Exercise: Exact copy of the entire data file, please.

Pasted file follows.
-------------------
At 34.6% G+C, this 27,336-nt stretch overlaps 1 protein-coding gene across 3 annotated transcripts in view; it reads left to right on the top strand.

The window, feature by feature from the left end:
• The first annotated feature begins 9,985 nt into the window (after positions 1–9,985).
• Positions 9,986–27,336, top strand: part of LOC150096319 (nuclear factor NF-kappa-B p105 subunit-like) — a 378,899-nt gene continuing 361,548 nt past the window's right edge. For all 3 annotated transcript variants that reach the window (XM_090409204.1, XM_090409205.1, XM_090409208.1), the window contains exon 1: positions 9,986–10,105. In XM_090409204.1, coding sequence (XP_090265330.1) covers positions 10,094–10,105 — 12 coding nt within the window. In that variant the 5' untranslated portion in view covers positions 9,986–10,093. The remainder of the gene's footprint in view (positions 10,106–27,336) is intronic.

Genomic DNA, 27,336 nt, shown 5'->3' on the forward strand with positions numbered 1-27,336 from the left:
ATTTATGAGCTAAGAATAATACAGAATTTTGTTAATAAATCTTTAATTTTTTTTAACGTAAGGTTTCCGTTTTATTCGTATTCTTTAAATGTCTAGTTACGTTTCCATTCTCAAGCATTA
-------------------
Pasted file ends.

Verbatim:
At 34.6% G+C, this 27,336-nt stretch overlaps 1 protein-coding gene across 3 annotated transcripts in view; it reads left to right on the top strand.

The window, feature by feature from the left end:
• The first annotated feature begins 9,985 nt into the window (after positions 1–9,985).
• Positions 9,986–27,336, top strand: part of LOC150096319 (nuclear factor NF-kappa-B p105 subunit-like) — a 378,899-nt gene continuing 361,548 nt past the window's right edge. For all 3 annotated transcript variants that reach the window (XM_090409204.1, XM_090409205.1, XM_090409208.1), the window contains exon 1: positions 9,986–10,105. In XM_090409204.1, coding sequence (XP_090265330.1) covers positions 10,094–10,105 — 12 coding nt within the window. In that variant the 5' untranslated portion in view covers positions 9,986–10,093. The remainder of the gene's footprint in view (positions 10,106–27,336) is intronic.

Genomic DNA, 27,336 nt, shown 5'->3' on the forward strand with positions numbered 1-27,336 from the left:
ATTTATGAGCTAAGAATAATACAGAATTTTGTTAATAAATCTTTAATTTTTTTTAACGTAAGGTTTCCGTTTTATTCGTATTCTTTAAATGTCTAGTTACGTTTCCATTCTCAAGCATTA